Tangent: Herko

October 26, 2014
Judson Memorial Church
55 Washington Square South
New York, NY 10012

Fred Herko
Herko in James Waring's dance Double Concerto at Judson Memorial Church, 19 May 1964, photo by Ed Olaksek

Fred Herko & Friends

a celebration in music, poetry, dance, and film

As part of a weeklong program to mark the fiftieth anniversary of the death of Judson Dance Theater choreographer Fred Herko, Avant Media presents a concert of music, poetry, dance, and film by Herko’s friends and collaborators at Judson Memorial Church. The concert will feature rarely performed songs by composer Peter Hartman, readings of poems dedicated to Herko by John Giorno, Frank O’Hara, Diane di Prima, LeRoi Jones (later Amiri Baraka), and James Waring, and an interpretation of Jackson Mac Low’s poem First Dance – Making Things New, written for Herko in 1964, choreographed and danced by Gus Solomons Jr. The program is curated by Gerard Forde, who is currently researching a biography of Fred Herko and a history of the New York Poets Theatre.



All compositions by Peter Hartman, performed by Megan Schubert (voice) and Emily Manzo (piano):

Song, 1959 (poem by Diane di Prima)
Young Girl in Pursuit of Lorca, 1960 (poem by Frank O’Hara)
The Turncoat, 1961 (poem by LeRoi Jones)
Birthday Piece for Diane, 1961
Keyboard Piece (Canon), 1962


John Giorno, For Fred Herko (1964) from The American Book of the Dead, read by the author
Frank O’Hara, Dances Before the Wall (1959), read by Vincent Warren
Diane di Prima, On Sitting Down to Write, I Decide Instead to Go to Fred Herko’s Concert (1963),
read by Deborah Lawlor
LeRoi Jones, Corregidor (for Fred Herko, the dancer) (1964), read by Gus Solomons Jr.
James Waring, Untitled poem (c.1960), read by David Vaughan
Diane di Prima, November Poem (1964), read by Deborah Lawlor


Jackson Mac Low, First Dance – Making Things New (1964), choreographed and danced by Gus Solomons Jr.


Andy Warhol, Jill and Freddy Dancing (1963)
Andy Warhol, Haircut #1 (or The End Of Dawn) (1963)
Andy Warhol, Screen Test (1964) (from The Thirteen Most Beautiful Boys)

Fred Herko (1936-1964) was a prominent figure in New York’s downtown avant-garde around 1960. Born in Manhattan, he exhibited a prodigious talent for piano and flute at an early age and trained to be a concert pianist. He was accepted at the Juilliard School of Music in 1955, but abandoned his music studies the following year in favor of dance. In 1956, aged twenty, he received a four-year scholarship to study classical ballet at American Ballet Theatre School and within a few years was dancing with established choreographers including John Butler, Katherine Litz, Buzz Miller and Glen Tetley. He danced in James Waring’s company from 1957 to 1964, and in 1961, together with Waring, Diane di Prima, LeRoi Jones, and Alan Marlowe, he co-founded the New York Poets Theatre, which provided a podium for happenings by Ray Johnson, Allan Kaprow and Robert Whitman, dances by Yvonne Rainer and Trisha Brown, music by La Monte Young and Philip Corner, and films by Stan VanDerBeek and Andy Warhol. Herko starred in seven of Andy Warhol’s earliest cinematic experiments, including Jill and Freddy Dancing, Rollerskate / Dance Movie, Haircut #1, and Salome and Delilah.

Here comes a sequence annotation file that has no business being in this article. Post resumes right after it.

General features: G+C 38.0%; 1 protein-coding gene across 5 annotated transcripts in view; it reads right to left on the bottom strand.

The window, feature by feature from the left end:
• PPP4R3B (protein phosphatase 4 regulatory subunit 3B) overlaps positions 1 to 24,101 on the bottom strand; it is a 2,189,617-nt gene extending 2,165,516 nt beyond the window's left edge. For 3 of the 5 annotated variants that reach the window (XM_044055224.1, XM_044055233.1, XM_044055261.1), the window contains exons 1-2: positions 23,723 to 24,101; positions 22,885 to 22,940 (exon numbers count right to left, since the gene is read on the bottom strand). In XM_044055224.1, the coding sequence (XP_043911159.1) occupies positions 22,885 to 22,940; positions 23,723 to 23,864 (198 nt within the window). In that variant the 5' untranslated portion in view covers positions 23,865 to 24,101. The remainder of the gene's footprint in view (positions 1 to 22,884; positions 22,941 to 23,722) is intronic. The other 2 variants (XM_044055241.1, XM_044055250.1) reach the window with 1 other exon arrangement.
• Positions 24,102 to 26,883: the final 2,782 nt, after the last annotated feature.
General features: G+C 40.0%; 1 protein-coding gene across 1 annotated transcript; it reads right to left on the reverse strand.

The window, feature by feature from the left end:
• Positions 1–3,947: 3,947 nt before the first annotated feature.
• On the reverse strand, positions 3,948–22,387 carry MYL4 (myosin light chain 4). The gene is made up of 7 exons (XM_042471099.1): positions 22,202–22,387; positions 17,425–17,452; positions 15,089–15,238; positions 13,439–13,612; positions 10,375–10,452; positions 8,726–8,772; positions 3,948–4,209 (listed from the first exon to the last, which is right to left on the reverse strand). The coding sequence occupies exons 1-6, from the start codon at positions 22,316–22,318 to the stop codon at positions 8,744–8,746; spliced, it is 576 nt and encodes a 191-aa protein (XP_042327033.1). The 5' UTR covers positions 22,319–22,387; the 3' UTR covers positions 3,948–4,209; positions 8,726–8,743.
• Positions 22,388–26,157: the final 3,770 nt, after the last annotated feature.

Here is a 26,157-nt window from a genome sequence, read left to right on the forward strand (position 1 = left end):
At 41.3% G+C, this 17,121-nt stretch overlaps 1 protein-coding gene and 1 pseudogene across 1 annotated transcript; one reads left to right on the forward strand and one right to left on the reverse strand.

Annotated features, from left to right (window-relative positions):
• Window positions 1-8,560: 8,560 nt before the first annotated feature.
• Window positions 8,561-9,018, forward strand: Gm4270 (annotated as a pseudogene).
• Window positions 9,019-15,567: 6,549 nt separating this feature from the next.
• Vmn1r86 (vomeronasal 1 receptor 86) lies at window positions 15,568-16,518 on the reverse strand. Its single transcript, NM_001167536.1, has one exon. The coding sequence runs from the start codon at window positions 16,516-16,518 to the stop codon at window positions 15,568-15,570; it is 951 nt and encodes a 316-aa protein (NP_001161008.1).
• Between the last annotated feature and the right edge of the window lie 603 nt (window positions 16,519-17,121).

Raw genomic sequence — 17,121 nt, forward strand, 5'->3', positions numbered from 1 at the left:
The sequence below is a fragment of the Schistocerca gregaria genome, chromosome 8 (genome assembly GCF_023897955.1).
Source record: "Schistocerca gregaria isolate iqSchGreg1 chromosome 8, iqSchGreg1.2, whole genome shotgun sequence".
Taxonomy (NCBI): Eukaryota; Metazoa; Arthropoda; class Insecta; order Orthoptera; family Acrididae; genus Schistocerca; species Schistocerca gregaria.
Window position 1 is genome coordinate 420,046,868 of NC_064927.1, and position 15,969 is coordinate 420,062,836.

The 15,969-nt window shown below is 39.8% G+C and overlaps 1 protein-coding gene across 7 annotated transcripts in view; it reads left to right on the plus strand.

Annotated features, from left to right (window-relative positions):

Herko had a close association with Judson Memorial Church. He was a founder member of Judson Dance Theater, presenting six of his own dances in the group’s concerts between 1962 and 1964 and performing in pieces by Al Hansen, Deborah Hay, Arlene Rothlein, and Elaine Summers. In 1963 he performed in Judson Poets’ Theater’s production of Diane di Prima’s musical play Poet’s Vaudeville, directed by James Waring, and in March 1964 he played the role of transvestite Peter Peterouter in Judson Poets’ Theater’s production of Rosalyn Drexler’s comedy Home Movies, with music by Judson’s minister, Al Carmines. In May 1964, Herko staged his evening-length ballet The Palace of the Dragon Prince at Judson. His memorial service was held at the church in November 1964 with poetry readings by Frank O’Hara, Diane di Prima, LeRoi Jones and Jackson Mac Low, and a presentation of his unfinished dance Eine Kleine Nachtmusik, completed by Deborah Lee (now Lawlor).

Peter Hartman (1940-1988) studied with Igor Stravinsky, Henry Cowell and John Cage. In 1959 he had a short-lived romance with Fred Herko, who introduced him to Diane di Prima, to whom he was briefly engaged to be married in 1961. He composed the music for the Living Theatre’s productions of Frank O’Hara’s Awake in Spain, directed by James Waring in 1960, Bertolt Brecht’s In the Jungle of Cities in 1961, and Frankenstein, presented at the Venice Biennale in 1964. In that same year he was the youngest composer presented at the Berlin Festival in a concert of his music given by the distinguished pianist Klaus Billing. In 1964 he worked as an assistant to Hans Werner Henze, who conducted Hartman’s Adagio for Orchestra in Munich in December of that year. After living in Rome (1965-69), Wales (1970-1976) and Kathmandu (1976), he returned to his native Los Angeles and then settled in San Francisco where, from 1981 to 1983, he ran 544 Natoma, an interdisciplinary center for visual art, theater, music, cabaret and film. He composed the music for Fred Herko’s Edge – A Work for Dancers and Actors in 1962.